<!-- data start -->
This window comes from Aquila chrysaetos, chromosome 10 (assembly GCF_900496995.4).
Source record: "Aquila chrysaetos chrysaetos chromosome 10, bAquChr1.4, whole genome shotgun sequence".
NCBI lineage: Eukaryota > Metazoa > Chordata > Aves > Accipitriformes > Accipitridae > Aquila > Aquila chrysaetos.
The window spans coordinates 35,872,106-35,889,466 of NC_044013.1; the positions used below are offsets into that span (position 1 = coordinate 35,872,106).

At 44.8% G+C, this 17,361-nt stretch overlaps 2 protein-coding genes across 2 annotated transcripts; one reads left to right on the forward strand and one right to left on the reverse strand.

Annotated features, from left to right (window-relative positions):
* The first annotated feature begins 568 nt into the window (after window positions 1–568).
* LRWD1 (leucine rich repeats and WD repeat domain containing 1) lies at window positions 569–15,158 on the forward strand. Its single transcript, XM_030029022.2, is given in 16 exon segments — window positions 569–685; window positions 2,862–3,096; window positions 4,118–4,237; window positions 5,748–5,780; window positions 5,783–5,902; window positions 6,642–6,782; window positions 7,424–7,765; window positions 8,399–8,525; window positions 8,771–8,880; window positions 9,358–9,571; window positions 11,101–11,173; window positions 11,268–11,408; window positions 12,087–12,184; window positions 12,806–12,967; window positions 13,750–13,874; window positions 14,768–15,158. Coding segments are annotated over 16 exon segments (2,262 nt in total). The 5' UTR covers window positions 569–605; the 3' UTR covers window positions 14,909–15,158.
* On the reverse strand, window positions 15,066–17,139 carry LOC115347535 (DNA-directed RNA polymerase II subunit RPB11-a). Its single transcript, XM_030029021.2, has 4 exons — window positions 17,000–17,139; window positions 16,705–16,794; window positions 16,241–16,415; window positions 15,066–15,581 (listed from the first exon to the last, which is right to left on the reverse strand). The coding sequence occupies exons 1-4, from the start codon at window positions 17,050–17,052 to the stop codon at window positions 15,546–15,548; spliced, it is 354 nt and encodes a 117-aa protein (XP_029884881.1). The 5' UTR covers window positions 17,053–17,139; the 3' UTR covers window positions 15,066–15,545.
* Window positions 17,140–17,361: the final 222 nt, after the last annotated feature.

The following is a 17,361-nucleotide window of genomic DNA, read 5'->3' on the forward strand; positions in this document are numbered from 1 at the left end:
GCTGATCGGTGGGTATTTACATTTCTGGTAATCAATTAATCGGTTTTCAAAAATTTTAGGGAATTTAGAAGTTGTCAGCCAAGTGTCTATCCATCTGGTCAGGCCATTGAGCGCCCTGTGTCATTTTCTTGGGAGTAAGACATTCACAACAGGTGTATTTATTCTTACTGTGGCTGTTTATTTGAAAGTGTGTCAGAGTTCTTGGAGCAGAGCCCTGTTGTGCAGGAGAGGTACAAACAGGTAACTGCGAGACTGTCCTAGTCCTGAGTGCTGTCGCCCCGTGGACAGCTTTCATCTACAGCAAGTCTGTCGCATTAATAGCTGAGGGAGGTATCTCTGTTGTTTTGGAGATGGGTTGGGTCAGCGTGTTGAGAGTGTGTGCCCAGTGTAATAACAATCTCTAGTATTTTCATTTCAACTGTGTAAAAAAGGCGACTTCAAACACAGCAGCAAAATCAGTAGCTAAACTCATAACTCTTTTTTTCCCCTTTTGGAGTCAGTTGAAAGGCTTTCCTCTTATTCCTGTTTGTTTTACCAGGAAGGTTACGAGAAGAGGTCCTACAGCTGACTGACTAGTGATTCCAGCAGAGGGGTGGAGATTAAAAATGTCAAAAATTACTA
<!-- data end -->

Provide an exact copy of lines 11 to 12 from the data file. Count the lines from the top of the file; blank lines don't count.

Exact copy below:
The following is a 17,361-nucleotide window of genomic DNA, read 5'->3' on the forward strand; positions in this document are numbered from 1 at the left end:
GCTGATCGGTGGGTATTTACATTTCTGGTAATCAATTAATCGGTTTTCAAAAATTTTAGGGAATTTAGAAGTTGTCAGCCAAGTGTCTATCCATCTGGTCAGGCCATTGAGCGCCCTGTGTCATTTTCTTGGGAGTAAGACATTCACAACAGGTGTATTTATTCTTACTGTGGCTGTTTATTTGAAAGTGTGTCAGAGTTCTTGGAGCAGAGCCCTGTTGTGCAGGAGAGGTACAAACAGGTAACTGCGAGACTGTCCTAGTCCTGAGTGCTGTCGCCCCGTGGACAGCTTTCATCTACAGCAAGTCTGTCGCATTAATAGCTGAGGGAGGTATCTCTGTTGTTTTGGAGATGGGTTGGGTCAGCGTGTTGAGAGTGTGTGCCCAGTGTAATAACAATCTCTAGTATTTTCATTTCAACTGTGTAAAAAAGGCGACTTCAAACACAGCAGCAAAATCAGTAGCTAAACTCATAACTCTTTTTTTCCCCTTTTGGAGTCAGTTGAAAGGCTTTCCTCTTATTCCTGTTTGTTTTACCAGGAAGGTTACGAGAAGAGGTCCTACAGCTGACTGACTAGTGATTCCAGCAGAGGGGTGGAGATTAAAAATGTCAAAAATTACTA